Before setting off for Baltimore, I cast on so as to be ready to knit in the car. Motoring along, (clever use of language there as I meant the words to apply to the knitting) I soon came to the lace section. Then, I arrived at the waist decrease section. The pattern was a little vague. Was I supposed to decrease a stitch then recalculate the lace work so it would line up with the lace rows below? Or was I simply meant to decrease a stitch then carry right on with the lace? In which case it wouldn't line up, but might have a very 'oganic' feel. I went with the 'organic', math-free look for about three inches before deciding it wasn't me. Rip. Back to the end of the shirt tail portion to re-start the lace.
Take two. I re-calculated the lace start point on every decrease row, so as to line them up properly with the none- decrease rows. Moving right along, the pattern says to work until 9 1/4 inches from cast on then do some increases. Seems quite clear. Except this is a shirt-tail hem.
About the same time as I was pondering where to start the increases, I stretched out the piece across my lap. Lyn looked over from the driver's seat and laughed. "That's never going to fit you," she said. "It's enormous." She was right. What was supposed to be 19 inches across was more than 22. And stretchable to more than that due to the nature of the lace section. And this was happening after achieving precise gauge in the bottom, shirt-tail portion. Hmmm.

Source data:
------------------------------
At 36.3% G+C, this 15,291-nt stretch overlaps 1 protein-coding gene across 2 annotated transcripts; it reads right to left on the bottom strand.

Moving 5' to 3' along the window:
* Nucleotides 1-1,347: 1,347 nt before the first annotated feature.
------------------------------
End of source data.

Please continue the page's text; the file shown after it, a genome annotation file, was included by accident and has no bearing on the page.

I stopped to think. There is as much lace as stockinet. Lace is very stretchy. The lace sections seem to have more power to stretch out the stockinet sections, than the stockinet sections have to rein in the lace portions. Hmmm. Rip.
Take three. Smaller needle. And a revised lace section that will start and end with 5 stockinet stitches. This gives me some plain knitting in which to do the decreases without interfering with the lace. I can easily, without math, make the lace work line up, row on row. And those stitches will make the sides much easier and neater to seam.
For your next pattern, Ms Designer, call me. You need a second opinion before going to print. Just sayin'.